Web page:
If Ted Feighan's music sounds like he's basking in a permanent vacation, it's because he feels like a weight's been lifted off his shoulders.

If Ted Feighan's music sounds like he's basking in a permanent vacation, it's because he feels like a weight's been lifted off his shoulders.

When Feighan makes his debut as Monster Rally on Saturday at The Treehouse, it will contrast starkly with his previous gig as bassist for Cleveland teeny-bopper punks Driver Side Impact.

That project, founded with high school friends in 2004, was a constant stress. Feighan spent more time worrying about MySpace plays, Alternative Press mentions and getting his curly hair to do the "scene swoop" than enjoying music. They signed to Victory Records and toured relentlessly without fanfare.

By December 2007, Feighan had had enough. He quit, spent a year studying at DePaul then transferred to Ohio State to be with his girlfriend.

Inspiration struck last spring. Feighan bought a sampler and began dissecting thrift-store LPs to conjure half-remembered dreams. The surreal hip-hop instrumentals came easily - within two weeks a Monster Rally EP was streaming online.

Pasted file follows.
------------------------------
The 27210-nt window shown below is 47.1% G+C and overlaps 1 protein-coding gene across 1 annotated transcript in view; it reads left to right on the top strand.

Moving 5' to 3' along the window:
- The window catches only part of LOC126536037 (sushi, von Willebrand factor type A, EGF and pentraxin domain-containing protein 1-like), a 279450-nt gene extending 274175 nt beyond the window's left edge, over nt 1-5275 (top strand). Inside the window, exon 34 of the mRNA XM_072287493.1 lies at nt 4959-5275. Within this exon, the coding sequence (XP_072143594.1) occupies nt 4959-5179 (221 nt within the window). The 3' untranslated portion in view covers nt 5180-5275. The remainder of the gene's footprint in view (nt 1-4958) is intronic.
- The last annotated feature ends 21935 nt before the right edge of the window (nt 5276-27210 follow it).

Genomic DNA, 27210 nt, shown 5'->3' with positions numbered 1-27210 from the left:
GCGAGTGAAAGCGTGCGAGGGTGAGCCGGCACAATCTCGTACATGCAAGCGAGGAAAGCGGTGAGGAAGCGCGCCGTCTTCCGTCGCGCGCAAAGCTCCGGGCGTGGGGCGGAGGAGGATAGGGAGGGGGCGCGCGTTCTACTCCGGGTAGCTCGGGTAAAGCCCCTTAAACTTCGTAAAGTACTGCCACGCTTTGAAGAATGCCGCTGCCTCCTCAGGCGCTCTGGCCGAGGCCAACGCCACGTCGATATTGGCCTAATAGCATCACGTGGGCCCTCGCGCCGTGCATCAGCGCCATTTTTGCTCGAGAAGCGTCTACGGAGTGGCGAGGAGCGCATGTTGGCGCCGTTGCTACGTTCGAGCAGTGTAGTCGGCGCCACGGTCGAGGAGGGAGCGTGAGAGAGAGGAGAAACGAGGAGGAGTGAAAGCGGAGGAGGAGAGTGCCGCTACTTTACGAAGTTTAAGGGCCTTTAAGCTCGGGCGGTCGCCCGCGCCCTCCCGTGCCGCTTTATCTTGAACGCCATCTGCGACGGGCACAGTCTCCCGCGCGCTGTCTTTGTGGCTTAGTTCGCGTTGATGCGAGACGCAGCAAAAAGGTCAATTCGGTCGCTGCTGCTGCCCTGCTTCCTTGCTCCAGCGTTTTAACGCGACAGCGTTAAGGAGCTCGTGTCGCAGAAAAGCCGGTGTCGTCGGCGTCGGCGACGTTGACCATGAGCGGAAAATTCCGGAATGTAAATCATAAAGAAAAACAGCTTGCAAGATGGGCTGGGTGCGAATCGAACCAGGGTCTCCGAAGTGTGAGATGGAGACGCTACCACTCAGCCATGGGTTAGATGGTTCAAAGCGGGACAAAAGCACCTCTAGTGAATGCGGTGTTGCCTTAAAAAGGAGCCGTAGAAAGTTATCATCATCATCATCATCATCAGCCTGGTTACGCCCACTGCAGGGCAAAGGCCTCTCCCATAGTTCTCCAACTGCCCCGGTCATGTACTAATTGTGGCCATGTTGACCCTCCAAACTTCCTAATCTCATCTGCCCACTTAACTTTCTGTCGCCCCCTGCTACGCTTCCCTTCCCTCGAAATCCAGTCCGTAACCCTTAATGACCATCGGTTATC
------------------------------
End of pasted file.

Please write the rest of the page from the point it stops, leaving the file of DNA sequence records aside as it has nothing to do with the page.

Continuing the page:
"I was trying to make music that sounded like it could have been played by a live band," Feighan said, "like you're just finding this record and it's decades old."

He produced at a prolific pace. Soon influential music blogs caught on, as did California's Gold Robot Records. It'll release Feighan's first LP, "Coral," this month.

All this unfolded before Monster Rally performed live. At Saturday's show with Way Yes and Monolithic Cloud Parade, he'll recreate his splices on the spot. A refusal to use sequencing software means Feighan's fingers will be busy.

"I have to be hitting [the sampler] or else I don't feel like I'm actually playing," he explained. His 40-minute set will be backed with a video collage.

He's eager to unveil his brainchild without the pressure of Hot Topic rock: "It's much better to make music this way that I'm really pleased with."